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Movie Night – 'Mr. Holmes' proves to be boring to watch (Nov. 25, 2015 issue)

In a movie about Sherlock Holmes you normally expect mystery, adventure, action and intrigue. If you expect any of those from “Mr. Holmes,” you will be greatly disappointed. “Mr. Holmes” is the story of an aging and inept Sherlock Holmes and is now available to rent at home.
The movie begins in 1947 as the retired Sherlock Holmes (Ian McKellan) is living in obscurity in a remote farmhouse in England. Holmes is feeble of both mind and body. He is assisted by a live-in housekeeper, Mrs. Munro (Laura Linney), and her young son Roger (Milo Parker).
Holmes has just returned from a trip to Japan where he was seeking prickly ash, a plant found only in Japan that is known to have medicinal properties that would help Holmes’ aging and forgetful mind. His entire journey to Japan is told only through flashbacks and dreams as the remainder of the story unfolds.
Before Holmes left for Japan he had been trying to recreate in writing his final case for posterity’s sake. It seems that many of the habits or tendencies that Dr. Watson attributed to Holmes in his stories were not accurate. Holmes never wore a deerstalker cap and smoked cigars rather than a pipe, for example.
In his last case, at least, Holmes wants an accurate record of the facts, his methods, and the conclusion of the matter. The only problem is that Holmes can’t remember the case with much clarity. Holmes is hoping that the restorative properties of the prickly ash will help him recall the case long enough to get it all down on paper and leave one final legacy of the world’s greatest detective.
Roger finds the manuscript and begs Holmes to complete the story. As the movie goes on Holmes remembers more and more of his final case and also becomes quite attached to Roger, even going so far as showing him how to care for the bees in his apiary.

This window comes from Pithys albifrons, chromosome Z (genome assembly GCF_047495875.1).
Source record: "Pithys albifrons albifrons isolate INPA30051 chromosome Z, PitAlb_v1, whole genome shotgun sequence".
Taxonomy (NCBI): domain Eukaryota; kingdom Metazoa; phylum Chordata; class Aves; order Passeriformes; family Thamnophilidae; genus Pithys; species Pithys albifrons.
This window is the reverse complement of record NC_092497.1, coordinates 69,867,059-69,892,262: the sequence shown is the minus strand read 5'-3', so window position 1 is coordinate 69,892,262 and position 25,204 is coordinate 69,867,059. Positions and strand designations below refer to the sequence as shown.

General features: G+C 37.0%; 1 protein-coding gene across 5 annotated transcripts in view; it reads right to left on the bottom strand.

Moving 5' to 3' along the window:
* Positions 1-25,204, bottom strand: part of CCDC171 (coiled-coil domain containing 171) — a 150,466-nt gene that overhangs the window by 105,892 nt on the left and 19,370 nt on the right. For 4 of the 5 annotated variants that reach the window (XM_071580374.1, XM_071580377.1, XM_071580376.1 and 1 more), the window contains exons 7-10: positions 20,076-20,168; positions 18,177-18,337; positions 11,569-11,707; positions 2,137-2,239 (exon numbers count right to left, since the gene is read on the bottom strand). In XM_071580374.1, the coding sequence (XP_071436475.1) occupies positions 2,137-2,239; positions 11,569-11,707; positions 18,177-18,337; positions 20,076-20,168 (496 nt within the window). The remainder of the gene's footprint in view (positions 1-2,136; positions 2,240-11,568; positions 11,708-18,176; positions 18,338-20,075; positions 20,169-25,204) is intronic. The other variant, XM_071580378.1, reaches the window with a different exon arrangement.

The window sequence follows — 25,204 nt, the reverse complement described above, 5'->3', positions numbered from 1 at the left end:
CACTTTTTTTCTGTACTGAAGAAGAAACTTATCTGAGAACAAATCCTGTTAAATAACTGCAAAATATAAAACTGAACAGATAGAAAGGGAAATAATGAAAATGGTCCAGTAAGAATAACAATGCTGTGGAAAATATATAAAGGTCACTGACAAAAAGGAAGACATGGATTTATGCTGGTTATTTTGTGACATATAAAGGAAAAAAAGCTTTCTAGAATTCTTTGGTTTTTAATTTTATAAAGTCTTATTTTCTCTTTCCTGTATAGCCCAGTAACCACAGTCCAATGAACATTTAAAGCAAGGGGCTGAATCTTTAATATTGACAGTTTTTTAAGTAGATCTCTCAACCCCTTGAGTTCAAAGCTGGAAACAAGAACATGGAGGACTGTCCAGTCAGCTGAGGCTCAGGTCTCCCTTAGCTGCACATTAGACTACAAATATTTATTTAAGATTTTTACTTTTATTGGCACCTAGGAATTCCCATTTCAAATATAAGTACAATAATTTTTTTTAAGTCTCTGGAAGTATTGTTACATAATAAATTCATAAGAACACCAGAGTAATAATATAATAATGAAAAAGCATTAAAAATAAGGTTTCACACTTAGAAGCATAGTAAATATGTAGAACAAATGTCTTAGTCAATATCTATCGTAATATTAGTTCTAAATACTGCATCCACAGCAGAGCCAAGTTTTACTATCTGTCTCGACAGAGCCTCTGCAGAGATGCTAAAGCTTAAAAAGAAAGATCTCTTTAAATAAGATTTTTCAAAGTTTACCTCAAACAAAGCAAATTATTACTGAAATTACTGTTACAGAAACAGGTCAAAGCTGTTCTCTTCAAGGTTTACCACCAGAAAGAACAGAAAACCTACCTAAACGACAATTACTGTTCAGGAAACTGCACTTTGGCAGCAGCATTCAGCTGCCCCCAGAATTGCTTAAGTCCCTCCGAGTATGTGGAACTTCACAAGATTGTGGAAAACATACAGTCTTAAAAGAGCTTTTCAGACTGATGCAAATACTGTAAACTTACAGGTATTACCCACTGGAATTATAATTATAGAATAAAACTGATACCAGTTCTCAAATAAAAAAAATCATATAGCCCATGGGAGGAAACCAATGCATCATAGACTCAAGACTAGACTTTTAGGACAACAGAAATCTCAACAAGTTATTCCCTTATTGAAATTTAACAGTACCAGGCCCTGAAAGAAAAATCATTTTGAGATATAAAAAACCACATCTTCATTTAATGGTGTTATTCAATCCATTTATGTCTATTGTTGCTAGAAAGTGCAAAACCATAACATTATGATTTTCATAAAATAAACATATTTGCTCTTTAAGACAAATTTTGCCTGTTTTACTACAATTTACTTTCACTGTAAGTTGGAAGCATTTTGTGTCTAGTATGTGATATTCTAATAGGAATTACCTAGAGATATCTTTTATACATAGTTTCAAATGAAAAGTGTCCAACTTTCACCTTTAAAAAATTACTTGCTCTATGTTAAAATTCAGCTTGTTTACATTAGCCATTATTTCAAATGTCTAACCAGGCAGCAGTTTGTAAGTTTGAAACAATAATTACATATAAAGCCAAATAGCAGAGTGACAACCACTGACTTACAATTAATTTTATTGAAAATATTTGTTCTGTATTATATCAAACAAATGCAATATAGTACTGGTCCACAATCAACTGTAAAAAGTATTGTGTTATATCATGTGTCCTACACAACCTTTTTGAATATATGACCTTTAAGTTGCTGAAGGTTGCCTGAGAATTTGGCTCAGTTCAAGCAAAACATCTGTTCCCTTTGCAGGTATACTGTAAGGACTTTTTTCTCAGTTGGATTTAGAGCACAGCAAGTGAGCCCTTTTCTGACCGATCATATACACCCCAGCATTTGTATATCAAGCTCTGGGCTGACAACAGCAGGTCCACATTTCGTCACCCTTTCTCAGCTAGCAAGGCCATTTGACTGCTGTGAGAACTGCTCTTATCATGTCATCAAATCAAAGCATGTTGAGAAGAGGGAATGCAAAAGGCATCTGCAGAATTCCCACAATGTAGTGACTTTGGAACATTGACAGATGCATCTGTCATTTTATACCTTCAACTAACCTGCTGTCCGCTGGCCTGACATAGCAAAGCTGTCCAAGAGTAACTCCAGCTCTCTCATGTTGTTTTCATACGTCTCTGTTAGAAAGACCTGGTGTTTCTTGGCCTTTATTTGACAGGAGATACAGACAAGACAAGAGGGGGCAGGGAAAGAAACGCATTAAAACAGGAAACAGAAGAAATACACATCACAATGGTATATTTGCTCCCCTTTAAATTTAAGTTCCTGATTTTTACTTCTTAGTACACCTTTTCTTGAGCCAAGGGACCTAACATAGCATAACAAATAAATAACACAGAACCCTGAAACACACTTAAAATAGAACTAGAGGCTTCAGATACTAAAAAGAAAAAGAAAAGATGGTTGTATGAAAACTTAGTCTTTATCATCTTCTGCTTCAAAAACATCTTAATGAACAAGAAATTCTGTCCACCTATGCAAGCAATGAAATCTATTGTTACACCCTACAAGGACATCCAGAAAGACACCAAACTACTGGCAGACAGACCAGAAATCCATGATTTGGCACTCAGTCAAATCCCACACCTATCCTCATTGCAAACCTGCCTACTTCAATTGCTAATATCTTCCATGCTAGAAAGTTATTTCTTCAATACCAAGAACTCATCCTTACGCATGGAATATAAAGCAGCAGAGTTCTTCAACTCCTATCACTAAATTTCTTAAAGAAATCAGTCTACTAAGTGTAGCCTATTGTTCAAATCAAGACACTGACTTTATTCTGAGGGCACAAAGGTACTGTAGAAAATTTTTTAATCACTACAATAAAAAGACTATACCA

If “Mr. Holmes” was described in one word, it could only be boring. The pace of the movie is very slow, glacial even. Very few events actually occur to the characters. One reviewer has described the movie as a crime drama. There is neither crime nor drama in the movie. The only bit of mystery in the movie is whether Holmes will remember his final case before he reaches the end of his days.
The bright spot of the movie is that Ian McKellan is great as the fictional detective in his 90s and in the flashbacks to his final case 35 years earlier. McKellan plays Holmes as decrepit and forgetful, unable sometimes to distinguish the present from the past. Yet, somehow McKellan brings a dignity to the role of a once-famous man living out his final years in self-imposed exile.
The movie is based upon a book titled “A Slight Trick of the Mind,” and I watched the movie with the belief that the movie would be more palatable than the same story in writing. This is one of those rare times that the movie is, only slightly, better than the book. The movie brings Holmes to life more than the dreadfully dreary book, which is not recommended.
“Mr. Holmes” is a movie about growing old and how time eventually catches up with us all. You’ll see Sherlock Holmes in a new light, for even he is not immune to the ravages of age. While Holmes has found a sort of peace in his final years in the English countryside, he cannot overcome a deteriorating body and mind. Holmes says it best himself in the movie, “I can’t solve everything.”
Grade: C+
Rated PG for thematic elements, some disturbing images, and incidental smoking.